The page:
The former "Access Hollywood" and "Today" anchor told the late-night host he had grown frustrated and upset after hearing that President Donald Trump had recently made statements disavowing that it was his voice heard by millions who viewed a 2005 outtake of an "Access Hollywood" tape on which Trump claims to harass women sexually.
He joined the CBS late-night program for an interview after the tape came back into the news following a New York Times report that said Trump allegedly told a senator that the tape was fake - despite apologizing for its contents after it was released past year.
"You worked on the Today Show", Colbert told his guest, who was making his first late-night appearance in over a year.
"If you don't mind, I'm going to roll the tape", Colbert said at the beginning of their conversation. You were there. I was there. That is your voice. "But it was right after the debate and I think the tape made it in time for the debate, so I didn't get that".
That was the tape that caused an uproar - but obviously did not derail - Trump's 2016 presidential campaign when the candidate was heard boasting to Bush that as a celebrity, he can "do anything" with women, including "grab them by the pussy".
"I said, 20 women don't get together and say, 'You know what would be really fun, let's take down a powerful guy together.' No, they don't", Bush said. "We've got powerful people being held accountable now and sometimes there are anonymous sources", Bush said in an interview Monday on the "The Late Show with Stephen Colbert" on CBS.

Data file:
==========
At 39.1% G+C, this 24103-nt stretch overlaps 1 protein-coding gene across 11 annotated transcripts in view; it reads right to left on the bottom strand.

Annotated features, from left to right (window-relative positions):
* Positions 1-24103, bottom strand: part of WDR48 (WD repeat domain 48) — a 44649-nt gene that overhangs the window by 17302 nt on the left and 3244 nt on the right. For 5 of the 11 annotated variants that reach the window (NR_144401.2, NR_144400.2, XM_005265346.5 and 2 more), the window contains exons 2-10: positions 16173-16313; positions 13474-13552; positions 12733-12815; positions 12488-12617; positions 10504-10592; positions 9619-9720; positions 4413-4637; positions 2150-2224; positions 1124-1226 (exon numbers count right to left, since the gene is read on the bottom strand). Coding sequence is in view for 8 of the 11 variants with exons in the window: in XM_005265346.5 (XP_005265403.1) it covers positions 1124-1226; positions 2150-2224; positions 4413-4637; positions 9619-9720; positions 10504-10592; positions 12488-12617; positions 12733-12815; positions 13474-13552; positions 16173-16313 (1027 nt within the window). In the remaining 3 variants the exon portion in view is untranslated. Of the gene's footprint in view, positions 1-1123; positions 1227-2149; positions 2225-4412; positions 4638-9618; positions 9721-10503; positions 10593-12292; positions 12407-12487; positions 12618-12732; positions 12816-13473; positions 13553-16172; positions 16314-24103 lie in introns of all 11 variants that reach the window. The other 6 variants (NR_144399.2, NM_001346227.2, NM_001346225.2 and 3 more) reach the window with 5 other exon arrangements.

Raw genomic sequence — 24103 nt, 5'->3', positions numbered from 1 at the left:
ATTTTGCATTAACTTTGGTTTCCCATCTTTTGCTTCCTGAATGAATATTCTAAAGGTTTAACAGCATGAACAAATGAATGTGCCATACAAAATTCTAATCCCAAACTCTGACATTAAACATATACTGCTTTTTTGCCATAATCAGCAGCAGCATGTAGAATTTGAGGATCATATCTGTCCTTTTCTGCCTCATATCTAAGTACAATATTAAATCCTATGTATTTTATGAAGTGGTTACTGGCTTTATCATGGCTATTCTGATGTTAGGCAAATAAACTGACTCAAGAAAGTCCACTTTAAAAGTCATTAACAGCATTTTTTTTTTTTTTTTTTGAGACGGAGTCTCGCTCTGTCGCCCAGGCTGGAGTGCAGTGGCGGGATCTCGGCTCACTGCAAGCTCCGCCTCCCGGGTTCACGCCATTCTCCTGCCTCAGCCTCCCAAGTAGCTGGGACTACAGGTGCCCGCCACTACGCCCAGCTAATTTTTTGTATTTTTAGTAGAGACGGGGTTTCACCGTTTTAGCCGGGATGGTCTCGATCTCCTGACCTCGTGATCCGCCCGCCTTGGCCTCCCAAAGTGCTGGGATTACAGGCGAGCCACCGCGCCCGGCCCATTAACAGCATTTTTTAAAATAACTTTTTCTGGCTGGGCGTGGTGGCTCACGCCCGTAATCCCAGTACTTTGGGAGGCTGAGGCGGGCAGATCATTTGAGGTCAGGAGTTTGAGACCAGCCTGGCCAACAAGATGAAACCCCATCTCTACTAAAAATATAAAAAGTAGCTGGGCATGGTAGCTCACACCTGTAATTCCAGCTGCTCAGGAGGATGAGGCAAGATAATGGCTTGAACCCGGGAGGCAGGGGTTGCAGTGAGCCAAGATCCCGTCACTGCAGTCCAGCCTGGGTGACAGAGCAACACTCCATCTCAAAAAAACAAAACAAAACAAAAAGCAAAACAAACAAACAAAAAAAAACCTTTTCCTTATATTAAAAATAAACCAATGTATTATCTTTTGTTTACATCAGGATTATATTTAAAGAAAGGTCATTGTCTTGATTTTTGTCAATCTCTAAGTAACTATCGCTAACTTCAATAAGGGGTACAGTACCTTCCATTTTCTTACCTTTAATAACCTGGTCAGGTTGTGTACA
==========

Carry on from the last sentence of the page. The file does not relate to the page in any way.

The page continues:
"If I had thought there was a man detailing a sexual assault strategy to me, I would have called the Federal Bureau of Investigation, not just my executive producer", Bush stated. Haha.' No, they don't. "I think it was very hot emotionally. A lot of people were not comfortable with the man who was close to winning the election and a lot of things happened quickly", Bush, 46, said. On the day Trump was inaugurated, "I was checking in to a soul-searching retreat in California", Bush said. "But my boss, said publicly months later, 'I think we may have moved a little quickly".
"It was 2005, and his ratings were through the roof and he was the big star of NBC".
"He was just regaling the seven guys on there and doing his bit", he said. "If I had thought there was a man detailing a sexual assault strategy to me, I would have called the Federal Bureau of Investigation, not just reported it to my executive producer", he said. "I said, 'I appreciated it, ' and accepted it and thanked him".
And it appears that some of the higher ups at NBC regret Billy's firing - and Matt Lauer even defended him.
When it comes to the national conversation of victims reporting sexual abuse and harrasment, he said, "Women must be believed". "I'm anxious that the dialogue isn't going to be around, because we get on to the next thing, we get on to our phones, the next outrage comes".
"It's really the dumbest thing he could have done", Colbert said, adding wryly -"He's a dumb, dumb person".